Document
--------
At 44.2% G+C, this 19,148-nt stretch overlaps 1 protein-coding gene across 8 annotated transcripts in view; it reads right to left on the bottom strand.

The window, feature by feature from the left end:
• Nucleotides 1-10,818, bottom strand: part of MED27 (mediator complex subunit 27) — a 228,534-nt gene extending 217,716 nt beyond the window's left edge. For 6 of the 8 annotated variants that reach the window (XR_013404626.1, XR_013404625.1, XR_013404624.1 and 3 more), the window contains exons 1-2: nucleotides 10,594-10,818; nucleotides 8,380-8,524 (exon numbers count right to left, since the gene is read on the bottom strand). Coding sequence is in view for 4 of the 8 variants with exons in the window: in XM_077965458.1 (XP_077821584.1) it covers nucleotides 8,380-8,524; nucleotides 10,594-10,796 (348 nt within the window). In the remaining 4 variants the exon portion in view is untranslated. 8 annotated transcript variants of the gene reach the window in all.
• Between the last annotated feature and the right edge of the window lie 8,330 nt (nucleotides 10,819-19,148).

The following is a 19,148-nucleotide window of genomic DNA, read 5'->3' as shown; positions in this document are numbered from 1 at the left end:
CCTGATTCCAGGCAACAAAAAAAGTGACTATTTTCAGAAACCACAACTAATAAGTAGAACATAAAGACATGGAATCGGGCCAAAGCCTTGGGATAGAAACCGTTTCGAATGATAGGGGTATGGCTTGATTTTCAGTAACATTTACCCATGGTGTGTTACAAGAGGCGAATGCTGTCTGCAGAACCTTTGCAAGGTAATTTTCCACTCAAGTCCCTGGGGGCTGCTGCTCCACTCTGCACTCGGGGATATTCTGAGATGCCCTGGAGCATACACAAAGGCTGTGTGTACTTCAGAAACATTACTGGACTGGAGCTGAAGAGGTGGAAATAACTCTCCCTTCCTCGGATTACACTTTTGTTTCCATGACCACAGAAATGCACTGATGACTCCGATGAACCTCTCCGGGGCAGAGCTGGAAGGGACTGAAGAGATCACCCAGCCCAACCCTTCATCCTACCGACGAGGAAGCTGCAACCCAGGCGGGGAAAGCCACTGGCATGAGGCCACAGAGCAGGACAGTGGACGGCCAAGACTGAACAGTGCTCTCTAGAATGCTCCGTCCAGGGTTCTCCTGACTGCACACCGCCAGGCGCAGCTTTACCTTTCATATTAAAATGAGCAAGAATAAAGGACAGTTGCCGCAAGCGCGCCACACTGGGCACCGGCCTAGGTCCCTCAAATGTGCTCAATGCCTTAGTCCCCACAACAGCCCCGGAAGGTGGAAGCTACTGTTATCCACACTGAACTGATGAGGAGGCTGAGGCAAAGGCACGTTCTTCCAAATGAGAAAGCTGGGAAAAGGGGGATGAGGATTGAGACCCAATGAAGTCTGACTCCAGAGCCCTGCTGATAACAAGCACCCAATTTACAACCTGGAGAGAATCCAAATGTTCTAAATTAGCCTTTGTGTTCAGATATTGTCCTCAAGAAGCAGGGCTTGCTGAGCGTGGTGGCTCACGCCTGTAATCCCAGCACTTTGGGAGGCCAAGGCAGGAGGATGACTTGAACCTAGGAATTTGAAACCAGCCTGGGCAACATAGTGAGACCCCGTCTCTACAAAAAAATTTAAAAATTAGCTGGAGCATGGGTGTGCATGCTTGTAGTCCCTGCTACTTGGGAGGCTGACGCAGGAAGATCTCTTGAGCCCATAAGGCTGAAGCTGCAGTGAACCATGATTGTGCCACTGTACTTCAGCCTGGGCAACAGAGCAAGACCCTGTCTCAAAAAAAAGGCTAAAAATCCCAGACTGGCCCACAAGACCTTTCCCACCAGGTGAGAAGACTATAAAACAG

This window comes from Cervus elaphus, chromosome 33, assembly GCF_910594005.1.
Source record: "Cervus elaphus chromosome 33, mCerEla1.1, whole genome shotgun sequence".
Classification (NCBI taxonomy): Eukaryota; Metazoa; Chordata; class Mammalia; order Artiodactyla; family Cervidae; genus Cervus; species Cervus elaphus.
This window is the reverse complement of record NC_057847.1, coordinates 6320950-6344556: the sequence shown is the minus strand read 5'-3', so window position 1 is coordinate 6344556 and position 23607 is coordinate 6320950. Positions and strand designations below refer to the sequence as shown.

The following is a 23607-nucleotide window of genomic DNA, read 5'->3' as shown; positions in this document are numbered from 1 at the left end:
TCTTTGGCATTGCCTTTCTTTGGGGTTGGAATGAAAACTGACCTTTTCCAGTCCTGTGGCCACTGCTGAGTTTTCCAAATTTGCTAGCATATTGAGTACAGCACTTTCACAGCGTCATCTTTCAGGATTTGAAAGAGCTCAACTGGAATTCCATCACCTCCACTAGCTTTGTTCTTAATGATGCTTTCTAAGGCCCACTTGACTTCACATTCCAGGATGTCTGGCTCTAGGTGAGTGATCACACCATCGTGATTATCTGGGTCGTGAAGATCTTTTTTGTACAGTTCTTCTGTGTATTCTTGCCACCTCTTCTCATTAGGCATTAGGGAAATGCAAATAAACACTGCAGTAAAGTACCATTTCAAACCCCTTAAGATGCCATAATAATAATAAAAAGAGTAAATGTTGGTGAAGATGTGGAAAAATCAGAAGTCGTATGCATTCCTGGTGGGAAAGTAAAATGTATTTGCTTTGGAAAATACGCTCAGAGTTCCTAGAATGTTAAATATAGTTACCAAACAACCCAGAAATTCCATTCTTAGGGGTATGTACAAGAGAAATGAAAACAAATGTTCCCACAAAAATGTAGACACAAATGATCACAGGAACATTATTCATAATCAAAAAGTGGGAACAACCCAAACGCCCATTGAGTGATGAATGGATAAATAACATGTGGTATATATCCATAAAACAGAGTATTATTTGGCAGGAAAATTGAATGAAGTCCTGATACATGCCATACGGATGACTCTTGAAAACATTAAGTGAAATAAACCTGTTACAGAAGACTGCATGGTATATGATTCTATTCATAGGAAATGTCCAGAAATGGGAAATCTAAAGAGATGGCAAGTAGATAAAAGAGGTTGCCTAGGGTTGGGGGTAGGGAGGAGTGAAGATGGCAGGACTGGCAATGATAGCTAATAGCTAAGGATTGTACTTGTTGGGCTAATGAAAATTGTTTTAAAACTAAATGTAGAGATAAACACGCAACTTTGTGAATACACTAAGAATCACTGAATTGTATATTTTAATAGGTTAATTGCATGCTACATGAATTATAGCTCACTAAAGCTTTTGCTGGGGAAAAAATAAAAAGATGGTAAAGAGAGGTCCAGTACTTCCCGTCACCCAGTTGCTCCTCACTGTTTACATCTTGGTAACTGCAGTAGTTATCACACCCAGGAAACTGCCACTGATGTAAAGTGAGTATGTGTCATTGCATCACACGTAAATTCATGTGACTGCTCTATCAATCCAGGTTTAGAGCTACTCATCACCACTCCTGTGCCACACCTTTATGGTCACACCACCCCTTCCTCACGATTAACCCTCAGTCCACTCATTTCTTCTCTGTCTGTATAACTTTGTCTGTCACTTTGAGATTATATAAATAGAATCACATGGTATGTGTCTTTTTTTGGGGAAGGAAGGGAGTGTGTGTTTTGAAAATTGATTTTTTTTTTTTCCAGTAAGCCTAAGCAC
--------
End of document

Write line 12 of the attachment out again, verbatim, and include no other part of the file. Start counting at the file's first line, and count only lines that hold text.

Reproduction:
TCTTTGGCATTGCCTTTCTTTGGGGTTGGAATGAAAACTGACCTTTTCCAGTCCTGTGGCCACTGCTGAGTTTTCCAAATTTGCTAGCATATTGAGTACAGCACTTTCACAGCGTCATCTTTCAGGATTTGAAAGAGCTCAACTGGAATTCCATCACCTCCACTAGCTTTGTTCTTAATGATGCTTTCTAAGGCCCACTTGACTTCACATTCCAGGATGTCTGGCTCTAGGTGAGTGATCACACCATCGTGATTATCTGGGTCGTGAAGATCTTTTTTGTACAGTTCTTCTGTGTATTCTTGCCACCTCTTCTCATTAGGCATTAGGGAAATGCAAATAAACACTGCAGTAAAGTACCATTTCAAACCCCTTAAGATGCCATAATAATAATAAAAAGAGTAAATGTTGGTGAAGATGTGGAAAAATCAGAAGTCGTATGCATTCCTGGTGGGAAAGTAAAATGTATTTGCTTTGGAAAATACGCTCAGAGTTCCTAGAATGTTAAATATAGTTACCAAACAACCCAGAAATTCCATTCTTAGGGGTATGTACAAGAGAAATGAAAACAAATGTTCCCACAAAAATGTAGACACAAATGATCACAGGAACATTATTCATAATCAAAAAGTGGGAACAACCCAAACGCCCATTGAGTGATGAATGGATAAATAACATGTGGTATATATCCATAAAACAGAGTATTATTTGGCAGGAAAATTGAATGAAGTCCTGATACATGCCATACGGATGACTCTTGAAAACATTAAGTGAAATAAACCTGTTACAGAAGACTGCATGGTATATGATTCTATTCATAGGAAATGTCCAGAAATGGGAAATCTAAAGAGATGGCAAGTAGATAAAAGAGGTTGCCTAGGGTTGGGGGTAGGGAGGAGTGAAGATGGCAGGACTGGCAATGATAGCTAATAGCTAAGGATTGTACTTGTTGGGCTAATGAAAATTGTTTTAAAACTAAATGTAGAGATAAACACGCAACTTTGTGAATACACTAAGAATCACTGAATTGTATATTTTAATAGGTTAATTGCATGCTACATGAATTATAGCTCACTAAAGCTTTTGCTGGGGAAAAAATAAAAAGATGGTAAAGAGAGGTCCAGTACTTCCCGTCACCCAGTTGCTCCTCACTGTTTACATCTTGGTAACTGCAGTAGTTATCACACCCAGGAAACTGCCACTGATGTAAAGTGAGTATGTGTCATTGCATCACACGTAAATTCATGTGACTGCTCTATCAATCCAGGTTTAGAGCTACTCATCACCACTCCTGTGCCACACCTTTATGGTCACACCACCCCTTCCTCACGATTAACCCTCAGTCCACTCATTTCTTCTCTGTCTGTATAACTTTGTCTGTCACTTTGAGATTATATAAATAGAATCACATGGTATGTGTCTTTTTTTGGGGAAGGAAGGGAGTGTGTGTTTTGAAAATTGATTTTTTTTTTTTCCAGTAAGCCTAAGCAC